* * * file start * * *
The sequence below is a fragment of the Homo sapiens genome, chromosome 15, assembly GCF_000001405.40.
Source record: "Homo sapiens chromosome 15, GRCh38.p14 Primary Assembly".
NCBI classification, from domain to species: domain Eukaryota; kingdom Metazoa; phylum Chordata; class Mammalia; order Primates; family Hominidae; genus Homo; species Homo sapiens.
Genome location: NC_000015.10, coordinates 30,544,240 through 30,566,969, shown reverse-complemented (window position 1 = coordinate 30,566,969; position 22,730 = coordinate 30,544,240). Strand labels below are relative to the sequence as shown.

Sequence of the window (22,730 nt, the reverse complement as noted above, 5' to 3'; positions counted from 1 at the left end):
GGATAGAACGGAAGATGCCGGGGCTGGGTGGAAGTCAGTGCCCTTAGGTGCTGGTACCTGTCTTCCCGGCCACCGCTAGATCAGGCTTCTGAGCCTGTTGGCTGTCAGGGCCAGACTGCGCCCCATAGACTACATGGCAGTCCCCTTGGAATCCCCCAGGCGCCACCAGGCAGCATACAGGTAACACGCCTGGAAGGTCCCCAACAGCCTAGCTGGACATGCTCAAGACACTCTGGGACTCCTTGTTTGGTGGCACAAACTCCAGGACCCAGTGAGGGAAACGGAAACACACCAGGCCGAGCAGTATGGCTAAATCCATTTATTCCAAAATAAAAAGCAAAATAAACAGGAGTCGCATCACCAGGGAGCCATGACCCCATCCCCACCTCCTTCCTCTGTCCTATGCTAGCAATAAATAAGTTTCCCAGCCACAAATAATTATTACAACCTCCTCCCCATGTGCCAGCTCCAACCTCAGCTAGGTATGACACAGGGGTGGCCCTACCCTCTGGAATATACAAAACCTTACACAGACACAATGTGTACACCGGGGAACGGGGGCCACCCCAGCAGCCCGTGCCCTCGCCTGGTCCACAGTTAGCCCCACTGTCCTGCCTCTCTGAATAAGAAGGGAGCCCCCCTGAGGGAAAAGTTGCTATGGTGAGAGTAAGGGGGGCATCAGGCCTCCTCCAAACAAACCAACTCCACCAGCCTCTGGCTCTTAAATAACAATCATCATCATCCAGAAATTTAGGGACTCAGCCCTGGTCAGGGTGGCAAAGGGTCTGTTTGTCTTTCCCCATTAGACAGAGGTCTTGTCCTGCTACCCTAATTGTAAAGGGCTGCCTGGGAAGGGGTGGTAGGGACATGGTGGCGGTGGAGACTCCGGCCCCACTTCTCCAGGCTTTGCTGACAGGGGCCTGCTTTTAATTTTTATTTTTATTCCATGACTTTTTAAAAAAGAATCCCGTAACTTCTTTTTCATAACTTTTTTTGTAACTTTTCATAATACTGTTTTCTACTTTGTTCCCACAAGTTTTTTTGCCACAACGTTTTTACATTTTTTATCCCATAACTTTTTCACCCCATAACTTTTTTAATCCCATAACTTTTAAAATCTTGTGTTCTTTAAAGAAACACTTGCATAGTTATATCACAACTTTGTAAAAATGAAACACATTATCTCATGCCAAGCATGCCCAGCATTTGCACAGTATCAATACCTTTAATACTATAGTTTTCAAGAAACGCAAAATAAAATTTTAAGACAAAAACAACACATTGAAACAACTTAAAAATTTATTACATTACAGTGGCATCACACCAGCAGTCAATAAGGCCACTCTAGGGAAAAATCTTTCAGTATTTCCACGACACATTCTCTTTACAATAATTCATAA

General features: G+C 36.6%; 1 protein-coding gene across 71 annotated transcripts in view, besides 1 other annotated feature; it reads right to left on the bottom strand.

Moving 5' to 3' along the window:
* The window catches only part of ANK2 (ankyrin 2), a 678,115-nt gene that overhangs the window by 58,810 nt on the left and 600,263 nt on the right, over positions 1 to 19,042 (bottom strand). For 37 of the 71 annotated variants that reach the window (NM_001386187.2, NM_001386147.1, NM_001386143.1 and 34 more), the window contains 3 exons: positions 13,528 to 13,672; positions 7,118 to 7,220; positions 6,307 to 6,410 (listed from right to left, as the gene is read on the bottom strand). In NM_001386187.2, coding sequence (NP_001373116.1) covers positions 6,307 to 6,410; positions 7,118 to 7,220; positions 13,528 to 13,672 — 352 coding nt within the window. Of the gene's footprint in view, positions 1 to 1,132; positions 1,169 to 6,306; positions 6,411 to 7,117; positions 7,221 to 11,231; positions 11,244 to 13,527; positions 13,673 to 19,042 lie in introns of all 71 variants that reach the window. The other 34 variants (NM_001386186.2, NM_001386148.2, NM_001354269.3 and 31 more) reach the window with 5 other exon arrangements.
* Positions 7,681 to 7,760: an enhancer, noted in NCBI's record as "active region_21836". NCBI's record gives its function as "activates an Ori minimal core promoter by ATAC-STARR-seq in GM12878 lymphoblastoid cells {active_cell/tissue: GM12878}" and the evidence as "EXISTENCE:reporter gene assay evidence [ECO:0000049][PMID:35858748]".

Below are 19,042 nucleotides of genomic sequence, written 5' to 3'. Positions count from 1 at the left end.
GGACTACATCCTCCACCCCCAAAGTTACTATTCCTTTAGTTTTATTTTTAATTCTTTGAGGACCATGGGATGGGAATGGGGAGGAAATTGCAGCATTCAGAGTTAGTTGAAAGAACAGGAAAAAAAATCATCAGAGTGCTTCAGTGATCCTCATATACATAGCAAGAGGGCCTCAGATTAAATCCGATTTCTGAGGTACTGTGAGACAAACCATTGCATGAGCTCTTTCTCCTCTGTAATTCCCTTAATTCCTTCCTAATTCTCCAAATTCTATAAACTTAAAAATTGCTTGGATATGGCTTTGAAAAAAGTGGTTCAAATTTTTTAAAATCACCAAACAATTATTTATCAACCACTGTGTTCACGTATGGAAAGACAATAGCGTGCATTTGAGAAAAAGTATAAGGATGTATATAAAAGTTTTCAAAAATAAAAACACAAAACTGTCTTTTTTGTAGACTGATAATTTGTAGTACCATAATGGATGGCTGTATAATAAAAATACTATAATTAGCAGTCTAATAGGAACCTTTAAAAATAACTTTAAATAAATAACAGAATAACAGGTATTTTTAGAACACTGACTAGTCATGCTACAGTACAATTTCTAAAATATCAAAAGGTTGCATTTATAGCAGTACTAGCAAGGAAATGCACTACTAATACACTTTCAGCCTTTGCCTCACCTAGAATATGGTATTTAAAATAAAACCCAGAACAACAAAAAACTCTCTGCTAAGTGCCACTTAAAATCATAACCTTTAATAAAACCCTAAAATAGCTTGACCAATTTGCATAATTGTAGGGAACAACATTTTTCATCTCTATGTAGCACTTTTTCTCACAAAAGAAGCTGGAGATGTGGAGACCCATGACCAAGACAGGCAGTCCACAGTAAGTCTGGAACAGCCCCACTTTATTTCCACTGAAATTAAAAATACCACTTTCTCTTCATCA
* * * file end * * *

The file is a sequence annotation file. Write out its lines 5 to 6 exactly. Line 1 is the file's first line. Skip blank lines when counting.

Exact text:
Sequence of the window (22,730 nt, the reverse complement as noted above, 5' to 3'; positions counted from 1 at the left end):
GGATAGAACGGAAGATGCCGGGGCTGGGTGGAAGTCAGTGCCCTTAGGTGCTGGTACCTGTCTTCCCGGCCACCGCTAGATCAGGCTTCTGAGCCTGTTGGCTGTCAGGGCCAGACTGCGCCCCATAGACTACATGGCAGTCCCCTTGGAATCCCCCAGGCGCCACCAGGCAGCATACAGGTAACACGCCTGGAAGGTCCCCAACAGCCTAGCTGGACATGCTCAAGACACTCTGGGACTCCTTGTTTGGTGGCACAAACTCCAGGACCCAGTGAGGGAAACGGAAACACACCAGGCCGAGCAGTATGGCTAAATCCATTTATTCCAAAATAAAAAGCAAAATAAACAGGAGTCGCATCACCAGGGAGCCATGACCCCATCCCCACCTCCTTCCTCTGTCCTATGCTAGCAATAAATAAGTTTCCCAGCCACAAATAATTATTACAACCTCCTCCCCATGTGCCAGCTCCAACCTCAGCTAGGTATGACACAGGGGTGGCCCTACCCTCTGGAATATACAAAACCTTACACAGACACAATGTGTACACCGGGGAACGGGGGCCACCCCAGCAGCCCGTGCCCTCGCCTGGTCCACAGTTAGCCCCACTGTCCTGCCTCTCTGAATAAGAAGGGAGCCCCCCTGAGGGAAAAGTTGCTATGGTGAGAGTAAGGGGGGCATCAGGCCTCCTCCAAACAAACCAACTCCACCAGCCTCTGGCTCTTAAATAACAATCATCATCATCCAGAAATTTAGGGACTCAGCCCTGGTCAGGGTGGCAAAGGGTCTGTTTGTCTTTCCCCATTAGACAGAGGTCTTGTCCTGCTACCCTAATTGTAAAGGGCTGCCTGGGAAGGGGTGGTAGGGACATGGTGGCGGTGGAGACTCCGGCCCCACTTCTCCAGGCTTTGCTGACAGGGGCCTGCTTTTAATTTTTATTTTTATTCCATGACTTTTTAAAAAAGAATCCCGTAACTTCTTTTTCATAACTTTTTTTGTAACTTTTCATAATACTGTTTTCTACTTTGTTCCCACAAGTTTTTTTGCCACAACGTTTTTACATTTTTTATCCCATAACTTTTTCACCCCATAACTTTTTTAATCCCATAACTTTTAAAATCTTGTGTTCTTTAAAGAAACACTTGCATAGTTATATCACAACTTTGTAAAAATGAAACACATTATCTCATGCCAAGCATGCCCAGCATTTGCACAGTATCAATACCTTTAATACTATAGTTTTCAAGAAACGCAAAATAAAATTTTAAGACAAAAACAACACATTGAAACAACTTAAAAATTTATTACATTACAGTGGCATCACACCAGCAGTCAATAAGGCCACTCTAGGGAAAAATCTTTCAGTATTTCCACGACACATTCTCTTTACAATAATTCATAA